How to Prepare for Tiling

How you approach a tiling job depends very much on the type of tiles to be used and the surface they are to be laid on. Putting ceramic tiles up on a wall, for instance, is quite different from laying vinyl tiles on a floor, while laying quarry tiles on a floor is equally different from putting cork tiling on a wall. The specific instructions and advice on the different materials is given in the relevant sections on Tiling Walls and Tiling Floors, but there are some general points which are covered here.


The photograph shows some of the tools you need for tiling – most of these are for ceramic tiling, the most popular job.


Tile cutters

Many tiles (such as vinyl, lino and cork) can be cut with a sharp trimming knife. For the harder tiles, however, a special tile cutter is needed. Ceramic wall tiles can he cut by scoring the surface and then using a tile snapper (1), which breaks the tile along the scored line. These come in different versions – heavy-duty metal snappers and light-duty plastic varieties. For ceramic floor tiles and quarry tiles, you will need to hire or buy a tile cutting machine (2), which will avoid breaking tiles. For cutting mirror tiles, you will need a glass cutter.

3. Tile saw

For cutting awkward shapes out of ceramic tiles, a tile saw has a thin circular abrasive blade. Ii is slow work and any attempt to force the cut will break the blade, but this is the best tool for cutting out notches for the ends of windowsills and I.-shapes to fit around electric sockets.

4. Abrasive paper

For smoothing the cut edges of ceramic tiles, silicon carbide abrasive paper can be used, Alternatives are a tile file, and a carborundum block.

5. Pliers

These can be used to ‘nibble’ away pieces of ceramic tile when, for example, a cut is made close to the edge and the tile cannot be snapped. Pincers could also be used for this.

6. Edging strip

A neat way of finishing off the edge of ceramic tiling.

7 Adhesive spreader

Often supplied with the adhesive for floor and wall tiles, the spreader has notches in it to leave ridges of adhesive on the wall or floor. This example has a squeegee blade on the far side,

8 Squeegee

Used for applying grout to ceramic tiled surfaces. The flexible rubber blade will push the grout into the gaps between tiles and wipe excess grout off the surface. The heavy-duty squeegee shown here would be hard work to use on ceramic wall tiling, but is ideal for use with quarry tiles.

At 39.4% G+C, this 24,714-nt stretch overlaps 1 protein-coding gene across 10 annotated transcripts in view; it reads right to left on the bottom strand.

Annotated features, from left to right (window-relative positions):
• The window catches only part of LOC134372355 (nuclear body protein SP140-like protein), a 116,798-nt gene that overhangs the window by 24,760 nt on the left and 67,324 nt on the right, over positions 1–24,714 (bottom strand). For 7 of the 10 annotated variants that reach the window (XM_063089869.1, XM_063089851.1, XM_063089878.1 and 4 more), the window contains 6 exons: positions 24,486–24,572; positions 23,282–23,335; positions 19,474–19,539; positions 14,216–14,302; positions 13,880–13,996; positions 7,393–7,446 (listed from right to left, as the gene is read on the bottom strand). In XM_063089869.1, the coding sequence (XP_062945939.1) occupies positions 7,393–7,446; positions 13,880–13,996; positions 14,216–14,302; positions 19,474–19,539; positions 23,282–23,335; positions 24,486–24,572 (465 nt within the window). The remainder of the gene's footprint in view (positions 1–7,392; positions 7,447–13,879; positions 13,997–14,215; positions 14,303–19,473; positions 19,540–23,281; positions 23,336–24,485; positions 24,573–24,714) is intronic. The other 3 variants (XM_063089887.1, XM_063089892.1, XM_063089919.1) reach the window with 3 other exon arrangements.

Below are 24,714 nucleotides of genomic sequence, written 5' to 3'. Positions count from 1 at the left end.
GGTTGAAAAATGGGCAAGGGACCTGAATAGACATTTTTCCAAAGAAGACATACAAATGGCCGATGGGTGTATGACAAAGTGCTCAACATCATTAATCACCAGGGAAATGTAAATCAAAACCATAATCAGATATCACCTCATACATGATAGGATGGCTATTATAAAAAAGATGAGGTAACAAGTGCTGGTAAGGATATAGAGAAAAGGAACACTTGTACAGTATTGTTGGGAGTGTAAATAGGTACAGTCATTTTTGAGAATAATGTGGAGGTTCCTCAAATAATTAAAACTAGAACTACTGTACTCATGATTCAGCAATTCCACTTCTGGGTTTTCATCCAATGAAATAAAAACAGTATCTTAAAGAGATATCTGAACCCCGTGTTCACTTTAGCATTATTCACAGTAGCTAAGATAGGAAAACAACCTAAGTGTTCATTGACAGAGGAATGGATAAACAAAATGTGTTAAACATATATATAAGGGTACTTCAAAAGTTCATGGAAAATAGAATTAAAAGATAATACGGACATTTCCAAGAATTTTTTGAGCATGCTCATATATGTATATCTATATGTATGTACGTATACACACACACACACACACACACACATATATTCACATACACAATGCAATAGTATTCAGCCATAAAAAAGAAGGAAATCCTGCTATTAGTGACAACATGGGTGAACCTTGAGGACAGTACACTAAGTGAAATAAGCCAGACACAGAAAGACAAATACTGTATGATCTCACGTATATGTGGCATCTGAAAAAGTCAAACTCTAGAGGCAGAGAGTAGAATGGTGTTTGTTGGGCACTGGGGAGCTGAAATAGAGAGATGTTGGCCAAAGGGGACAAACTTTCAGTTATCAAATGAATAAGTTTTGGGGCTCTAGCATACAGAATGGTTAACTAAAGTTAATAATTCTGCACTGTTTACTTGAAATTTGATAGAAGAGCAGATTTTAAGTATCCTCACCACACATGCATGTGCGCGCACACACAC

In order to work out how many tiles you need to cover a particular floor or section of wall, you need to know the area (in square metres or feet) that you want to cover. This can be calculated simply by multiplying the width by the length. For floors with alcoves, add in the areas of the alcove separately; for bathrooms with vanity units, subtract the floor area taken up by the unit.

Then, if you know the size of each tile, you can work out its area allowing for one grouting gap of 2 mm on each dimension of a ceramic tile and 6 mm on each dimension of a quarry floor tile. Divide the area to be tiled by the area of one tile to give you the amount needed. To this you should add 5 per cent to allow for breakages and wastage.

Some packs of tiles helpfully give details of the area that a whole pack will cover; tubs of adhesive and grout will also give the area that they will cover.

Always work out how the tiles will fall, so you can see whether to have one slightly smaller tile at one edge or two considerably smaller tiles at both edges – you will not normally want to have edge tiles less than a half of a tile’s width.


Floor tiles can be laid out ‘dry’ – that is, without any adhesive – to check the layout, but for wall tiles it is a good idea to use a ‘gauging stick’. This is simply a length of wood, with a series of marks representing the spacing of tiles (allowing for grouting where required). By holding this against the wall, you can see exactly how many tiles you will need for the length and the width and where the short tiles will fall. As a piece of wood has four edges (two on each side), you could mark out four different tile widths on it – say 108 mm, 150 mm (6 in), 200 mm (8 in) and 300 mm (12 in). The diagram below shows how a gauging stick can be used.


All surfaces which are to be tiled need to be sound, dry and flat (and, in the case of floors, level). How flat they need to be depends on the type of tile to be laid. Quarry tiles, for instance, are laid on a fairly thick bed of cement-based adhesive which can cope with minor irregularities in a solid floor surface. On the other hand, thin cork tiles need a very flat surface as they will show any irregularities. The flattest surface of all is needed for mirror tiles where the reflection will show the slightest bump.

Filed Under: Home & Maintenance


About the Author: Jason Prickett loves to write about home maintenance and stuff you can do yourself instead of hiring any professional. His step by step guides will assist you in completing your home maintenance tasks.

RSSComments (0)

Trackback URL

Comments are closed.